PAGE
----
Winter Sleepiness

Although we have passed the solstice and daylight hours will gradually begin to increase, the winter months can seem like an endless battle against the dark and the cold, leaving many people feeling more tired than usual.  Because our body’s circadian rhythm relies on cues from natural sunlight, it can take longer to feel awake on dark winter mornings and cause people to feel sleepier earlier in the evening.  Winter sleepiness is a legitimate experience but there are reasons for it and adjustments we can make to counter the effects.

According to a recent Well + Good Healthy Sleeping Habits post, sleep experts say that light and temperature changes in the winter can influence our sleep-wake cycle.  Although it’s much easier to stay active and alert on a bright, sunny, 75-degree day than during a winter storm, less exposure to morning sunlight can also interfere with stopping the release of the sleep hormone melatonin which the body produces in response to darkness.  This helps explain many people struggle to feel awake on winter mornings.

It may take longer, and an extra cup of coffee, to feel alert in the morning, especially on particularly dark days.  When the sun sets at 5 p.m. we may feel ready for sleep earlier than usual but less able to fall asleep when bedtime finally arrives.  Without regular exposure to sunlight, our mood can also drop, draining our energy and contributing to social isolation, depression, lethargy and mood swings.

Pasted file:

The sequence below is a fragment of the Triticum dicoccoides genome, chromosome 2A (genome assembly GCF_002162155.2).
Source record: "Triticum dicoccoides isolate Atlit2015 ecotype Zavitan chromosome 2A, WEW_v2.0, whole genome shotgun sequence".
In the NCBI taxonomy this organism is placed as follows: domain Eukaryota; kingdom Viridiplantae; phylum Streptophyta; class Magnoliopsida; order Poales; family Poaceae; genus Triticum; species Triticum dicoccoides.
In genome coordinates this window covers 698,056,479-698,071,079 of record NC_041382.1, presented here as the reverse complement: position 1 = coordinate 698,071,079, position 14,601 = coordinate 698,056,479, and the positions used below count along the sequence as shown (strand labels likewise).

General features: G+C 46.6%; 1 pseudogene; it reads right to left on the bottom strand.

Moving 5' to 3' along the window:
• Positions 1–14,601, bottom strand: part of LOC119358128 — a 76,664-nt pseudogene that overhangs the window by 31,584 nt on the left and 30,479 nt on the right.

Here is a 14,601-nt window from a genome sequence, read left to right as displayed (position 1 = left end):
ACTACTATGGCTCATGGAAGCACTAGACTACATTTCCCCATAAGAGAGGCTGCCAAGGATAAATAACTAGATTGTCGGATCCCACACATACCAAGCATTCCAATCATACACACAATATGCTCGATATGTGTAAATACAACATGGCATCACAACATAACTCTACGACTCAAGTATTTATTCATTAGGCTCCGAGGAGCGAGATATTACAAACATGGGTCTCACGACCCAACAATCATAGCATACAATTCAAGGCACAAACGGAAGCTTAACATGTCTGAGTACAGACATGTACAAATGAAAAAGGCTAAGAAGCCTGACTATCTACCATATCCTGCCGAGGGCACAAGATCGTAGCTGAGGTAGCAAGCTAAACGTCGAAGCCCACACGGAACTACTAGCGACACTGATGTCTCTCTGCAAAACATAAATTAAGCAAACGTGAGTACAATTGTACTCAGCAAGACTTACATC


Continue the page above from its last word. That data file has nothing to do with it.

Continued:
Cold winter temperatures have us pulling out the heavy blankets and duvets which are so cozy, we may find it difficult to get out from under our warm, comfy nest in the morning.   During the summer months, it can be harder to sink into a deep sleep because of the heat and humidity, and the bright sunlight in the morning wakes us up earlier.  

To help remedy winter sleepiness, it’s important to follow a regular sleep/wake schedule and practice good sleep hygiene by turning off screens an hour before bedtime and keeping active during wakeful hours. Sleeping in a cool room set to the mid-60s is optimal for a restful night’s sleep.  If you expose yourself to bright light, even if it’s a light therapy lamp, within 30 minutes of waking and eat some breakfast, you can help reset your circadian rhythm. Venturing outside in natural sunlight for a walk during the day will also help boost your mood and regulate your sleep cycle.  If you must nap during the day, limit it to no more than 20 minutes.  

If you are having trouble falling or staying asleep, avoid caffeinated beverages in the afternoon or alcoholic drinks before bedtime that can contribute to nighttime waking.  Try reading or listening to music in the evening, taking a warm bath, meditating or practicing some gentle yoga to unwind and prepare for a restful sleep and a more wakeful morning.